How do bidders know how much of each issue is being auctioned?
Ninety percent of each Treasury and Agency security owned by SOMA with fourteen or more days to maturity is available for lending each day. FedTrade refers to this amount available for borrowing as the "theoretical amount available" to dealers. As would be expected, securities held as collateral in repurchase or securities lending operations are not available for lending. If less than 90 percent of a security is in the SOMA custody account at the time of the auction due to outstanding loans and committed reverse repurchase transactions, then the remaining amount of the security in the SOMA portfolio will be available at the auction. FedTrade refers to this amount available for borrowing as the "actual amount available" to dealers.
For example, if SOMA owns $1.0 billion of an issue, $900 million will be available to lend each day. However, if $500 million of the issue is out on loan and dealers failed to return the issue by noon, and an additional $100 million has been committed as collateral for repurchase operations, SOMA will hold only $400 million of the issue in custody at the time of auction. As such, the remaining $400 million of the issue will be available at auction.
SOMA holdings are provided to the primary dealers via FedTrade daily and published on the New York Fed external website once a week to provide a reasonable approximation of the SOMA holdings on any given day. In addition, Federal Reserve primary market purchases of Treasury securities are included in the Treasury Auction Results announcements released after each Treasury auction. SOMA holdings may vary from these published amounts, however, as a consequence of System operations such as outright transactions.
What dollar increments should be used when bidding?
Bids must be submitted in increments of $1 million. Bids submitted in less than $1 million increments will not be accepted by FedTrade.
How many decimal places should be used when bidding?
Securities lending bids are submitted in percent form out to two decimal places. Bids with more than two decimal places will not be accepted by FedTrade.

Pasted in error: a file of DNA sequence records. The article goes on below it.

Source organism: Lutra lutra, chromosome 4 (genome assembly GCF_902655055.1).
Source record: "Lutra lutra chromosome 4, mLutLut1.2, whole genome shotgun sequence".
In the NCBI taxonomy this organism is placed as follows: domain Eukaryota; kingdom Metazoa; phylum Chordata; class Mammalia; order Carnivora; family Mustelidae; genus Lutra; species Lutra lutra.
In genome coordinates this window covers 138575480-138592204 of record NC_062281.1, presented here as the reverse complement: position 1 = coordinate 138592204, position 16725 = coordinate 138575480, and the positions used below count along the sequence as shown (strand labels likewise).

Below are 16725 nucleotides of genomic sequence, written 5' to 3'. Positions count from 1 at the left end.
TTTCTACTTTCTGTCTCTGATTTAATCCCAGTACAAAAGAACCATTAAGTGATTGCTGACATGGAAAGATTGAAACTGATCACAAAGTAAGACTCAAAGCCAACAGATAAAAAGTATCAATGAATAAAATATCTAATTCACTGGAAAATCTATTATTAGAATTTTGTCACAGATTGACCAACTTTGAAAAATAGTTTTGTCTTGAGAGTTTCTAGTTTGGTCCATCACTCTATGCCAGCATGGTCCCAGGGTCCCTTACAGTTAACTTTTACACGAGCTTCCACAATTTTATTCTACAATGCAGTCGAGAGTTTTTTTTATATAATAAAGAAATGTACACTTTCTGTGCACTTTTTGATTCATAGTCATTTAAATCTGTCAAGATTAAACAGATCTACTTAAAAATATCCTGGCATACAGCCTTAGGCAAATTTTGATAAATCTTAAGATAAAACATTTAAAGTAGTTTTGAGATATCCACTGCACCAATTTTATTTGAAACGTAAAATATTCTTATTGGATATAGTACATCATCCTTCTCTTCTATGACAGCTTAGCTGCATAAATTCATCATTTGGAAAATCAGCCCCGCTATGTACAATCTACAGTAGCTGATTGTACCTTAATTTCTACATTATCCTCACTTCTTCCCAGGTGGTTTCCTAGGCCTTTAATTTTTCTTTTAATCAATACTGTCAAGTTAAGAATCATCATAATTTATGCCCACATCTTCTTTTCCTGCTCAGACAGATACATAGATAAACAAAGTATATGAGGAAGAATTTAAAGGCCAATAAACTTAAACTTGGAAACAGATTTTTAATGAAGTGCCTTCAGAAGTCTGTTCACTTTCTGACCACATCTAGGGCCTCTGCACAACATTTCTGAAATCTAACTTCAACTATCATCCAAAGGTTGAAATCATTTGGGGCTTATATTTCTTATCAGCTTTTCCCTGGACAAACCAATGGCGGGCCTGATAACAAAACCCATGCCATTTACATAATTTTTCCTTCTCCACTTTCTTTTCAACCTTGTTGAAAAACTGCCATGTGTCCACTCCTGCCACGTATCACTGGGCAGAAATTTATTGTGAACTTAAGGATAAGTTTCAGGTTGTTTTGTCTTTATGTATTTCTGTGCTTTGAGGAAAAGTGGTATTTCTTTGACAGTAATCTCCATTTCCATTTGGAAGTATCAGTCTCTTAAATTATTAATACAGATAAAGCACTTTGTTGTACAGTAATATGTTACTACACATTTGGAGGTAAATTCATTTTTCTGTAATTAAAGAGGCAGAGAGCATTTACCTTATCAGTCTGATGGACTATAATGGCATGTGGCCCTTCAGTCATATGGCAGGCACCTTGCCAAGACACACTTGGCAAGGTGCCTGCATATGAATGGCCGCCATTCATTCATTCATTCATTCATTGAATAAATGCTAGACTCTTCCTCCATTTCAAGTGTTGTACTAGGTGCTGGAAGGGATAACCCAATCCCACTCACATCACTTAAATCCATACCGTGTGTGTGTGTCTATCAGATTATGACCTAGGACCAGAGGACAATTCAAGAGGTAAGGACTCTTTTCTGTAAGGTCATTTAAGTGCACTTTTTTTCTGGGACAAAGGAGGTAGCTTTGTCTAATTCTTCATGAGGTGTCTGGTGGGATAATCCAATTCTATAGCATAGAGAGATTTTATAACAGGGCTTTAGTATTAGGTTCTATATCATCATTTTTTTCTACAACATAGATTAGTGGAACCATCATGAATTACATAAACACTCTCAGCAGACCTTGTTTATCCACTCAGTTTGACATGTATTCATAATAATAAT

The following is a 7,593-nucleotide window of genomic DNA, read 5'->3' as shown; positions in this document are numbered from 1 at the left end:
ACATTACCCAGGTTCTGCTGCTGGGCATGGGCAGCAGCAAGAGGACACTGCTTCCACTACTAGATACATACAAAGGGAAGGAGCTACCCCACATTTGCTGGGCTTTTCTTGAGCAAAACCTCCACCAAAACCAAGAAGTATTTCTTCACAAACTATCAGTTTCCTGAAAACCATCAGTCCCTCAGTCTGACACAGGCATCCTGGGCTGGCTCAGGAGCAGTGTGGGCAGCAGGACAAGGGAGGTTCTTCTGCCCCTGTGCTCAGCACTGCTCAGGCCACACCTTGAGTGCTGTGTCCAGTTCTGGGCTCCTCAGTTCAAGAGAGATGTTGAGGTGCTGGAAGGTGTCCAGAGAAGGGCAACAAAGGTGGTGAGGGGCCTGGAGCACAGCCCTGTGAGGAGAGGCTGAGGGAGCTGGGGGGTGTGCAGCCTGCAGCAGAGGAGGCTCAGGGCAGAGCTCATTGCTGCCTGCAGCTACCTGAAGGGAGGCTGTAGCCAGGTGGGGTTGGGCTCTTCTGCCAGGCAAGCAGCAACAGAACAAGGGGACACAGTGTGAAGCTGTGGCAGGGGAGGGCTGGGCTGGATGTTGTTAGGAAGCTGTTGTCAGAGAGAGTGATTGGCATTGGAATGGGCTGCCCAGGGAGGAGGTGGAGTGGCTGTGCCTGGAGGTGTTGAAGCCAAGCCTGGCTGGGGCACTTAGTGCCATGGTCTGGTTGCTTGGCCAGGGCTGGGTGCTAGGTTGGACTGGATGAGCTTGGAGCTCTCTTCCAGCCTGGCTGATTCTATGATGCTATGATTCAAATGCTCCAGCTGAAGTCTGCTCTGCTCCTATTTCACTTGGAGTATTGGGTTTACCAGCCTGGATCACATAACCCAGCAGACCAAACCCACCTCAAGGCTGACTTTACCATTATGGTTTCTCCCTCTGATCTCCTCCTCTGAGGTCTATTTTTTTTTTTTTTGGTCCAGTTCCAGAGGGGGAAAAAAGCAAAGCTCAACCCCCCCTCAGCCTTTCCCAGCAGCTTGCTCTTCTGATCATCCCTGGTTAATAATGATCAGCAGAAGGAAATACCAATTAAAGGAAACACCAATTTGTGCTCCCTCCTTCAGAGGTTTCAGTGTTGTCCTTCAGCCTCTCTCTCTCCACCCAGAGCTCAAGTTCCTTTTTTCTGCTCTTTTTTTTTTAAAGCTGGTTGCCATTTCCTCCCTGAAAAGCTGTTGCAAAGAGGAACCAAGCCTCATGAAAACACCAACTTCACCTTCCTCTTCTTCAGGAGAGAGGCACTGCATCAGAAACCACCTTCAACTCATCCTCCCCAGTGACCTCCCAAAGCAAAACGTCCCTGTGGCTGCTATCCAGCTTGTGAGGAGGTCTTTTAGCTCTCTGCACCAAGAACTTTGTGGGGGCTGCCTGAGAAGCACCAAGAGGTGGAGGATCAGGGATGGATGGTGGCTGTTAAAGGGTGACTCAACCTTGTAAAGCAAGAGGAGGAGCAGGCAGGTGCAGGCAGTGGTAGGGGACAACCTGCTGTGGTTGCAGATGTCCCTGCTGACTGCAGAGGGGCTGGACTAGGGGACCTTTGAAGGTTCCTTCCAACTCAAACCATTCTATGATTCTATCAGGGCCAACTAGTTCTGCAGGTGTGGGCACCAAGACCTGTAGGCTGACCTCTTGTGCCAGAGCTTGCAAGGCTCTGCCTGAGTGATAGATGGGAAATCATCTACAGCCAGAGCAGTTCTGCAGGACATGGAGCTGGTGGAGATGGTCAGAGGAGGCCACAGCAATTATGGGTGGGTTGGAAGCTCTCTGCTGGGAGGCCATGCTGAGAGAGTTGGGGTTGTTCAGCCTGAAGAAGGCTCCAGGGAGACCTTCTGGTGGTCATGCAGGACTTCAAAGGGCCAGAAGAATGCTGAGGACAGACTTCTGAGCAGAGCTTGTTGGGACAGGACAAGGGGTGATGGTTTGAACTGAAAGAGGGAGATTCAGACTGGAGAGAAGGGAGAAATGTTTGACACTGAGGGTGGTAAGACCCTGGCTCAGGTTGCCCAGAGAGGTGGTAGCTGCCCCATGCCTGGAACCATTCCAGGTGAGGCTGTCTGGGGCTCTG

What are the minimum and maximum bid rates?
The minimum bid rate is 5 basis points. There is no maximum bid rate.
What is the term of the loan?
The securities lending program allows borrowing on an overnight basis. The overnight basis will be determined in accordance with market trading conventions.
Are there any excluded issues?
Under most circumstances, only issues with a maturity of less than fourteen days are excluded from auctions.
Where do dealers call if they experience difficulties?
Dealers may call New York Fed Primary Dealer Support if they are having system-related problems. For procedural questions, dealers should contact the Treasury Market Policy staff on the Open Market Desk via their direct lines, or at 212-720-6860.
How are collateral pledges handled?
New York Fed Domestic Account Services contacts dealer firms via telephone to obtain collateral pledges on loans awarded. If dealers experience difficulty making delivery of the pledged collateral, they should notify New York Fed Domestic Account Services as soon as possible via their direct lines, or at 212-720-5901, as failure to collateralize a loan will result in heavy penalties.
What collateral is eligible for pledging?
The schedule below contains the eligible collateral for the securities lending program and applicable margin. The New York Fed may periodically make changes to the eligible collateral for the securities lending program and applicable margin and, accordingly, this schedule is subject to change. This schedule may be periodically updated without notice and is not binding on the New York Fed in any particular transaction.
|Direct obligations of the U.S. Treasury: Bills, Notes, and Bonds (including Floating Rate Notes and Inflation-Indexed Securities)
2Margin percentage is calculated by dividing the market value of the collateral pledged by the market value of the loaned amount.
When are loans delivered?
Loaned securities are wired to dealers’ accounts against the cash charges specified in the dealer award message in a timely manner after the auction is complete.
How is the lending fee calculated?
The securities lending fee rate is applied to the market value of the loaned security, as determined by the New York Fed. It is calculated on an actual over 360 basis.
How are fails handled?
Loans that are not returned on the maturity date are considered fails. Failure to return loaned securities will result in the assessment of a penalty fee equivalent to the general collateral rate, as determined by the New York Fed, as well as any applicable Fails Charge determined in accordance with the Fails Charge Trading Practice published by the Treasury Market Practices Group.
The penalty fee is collected in lieu of the previously contracted lending fee, but is in addition to the applicable Fails Charge. Dealers should notify New York Fed Domestic Account Services as soon as possible if they are unable to return borrowed securities via their direct lines, or at 212-720-5901. Failed loans must be extended (i.e., the loan re-booked for an additional day) and subsequently recollateralized prior to the close of Fedwire.
Dealers also must notify the New York Fed if they are unable to deliver the pledged Treasury collateral against a loan on the loan date. If a firm fails to deliver collateral, the New York Fed will hold the cash collateral overnight, and assess a penalty fee equivalent to the general collateral rate, in addition to the contracted loan fee and any applicable Fails Charge.